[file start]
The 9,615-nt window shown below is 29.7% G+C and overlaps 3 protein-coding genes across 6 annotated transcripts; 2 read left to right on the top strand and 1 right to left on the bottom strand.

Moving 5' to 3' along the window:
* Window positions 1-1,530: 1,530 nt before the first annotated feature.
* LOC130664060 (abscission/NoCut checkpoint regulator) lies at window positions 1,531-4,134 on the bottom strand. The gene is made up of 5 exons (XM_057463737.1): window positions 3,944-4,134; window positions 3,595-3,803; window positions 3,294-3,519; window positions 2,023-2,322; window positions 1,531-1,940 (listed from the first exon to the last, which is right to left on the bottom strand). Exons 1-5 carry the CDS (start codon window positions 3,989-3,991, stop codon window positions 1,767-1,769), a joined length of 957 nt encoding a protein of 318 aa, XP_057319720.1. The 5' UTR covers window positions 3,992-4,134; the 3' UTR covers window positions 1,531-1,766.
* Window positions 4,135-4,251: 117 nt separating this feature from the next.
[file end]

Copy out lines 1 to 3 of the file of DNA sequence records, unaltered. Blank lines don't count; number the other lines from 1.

The 9,615-nt window shown below is 29.7% G+C and overlaps 3 protein-coding genes across 6 annotated transcripts; 2 read left to right on the top strand and 1 right to left on the bottom strand.

Moving 5' to 3' along the window:
* Window positions 1-1,530: 1,530 nt before the first annotated feature.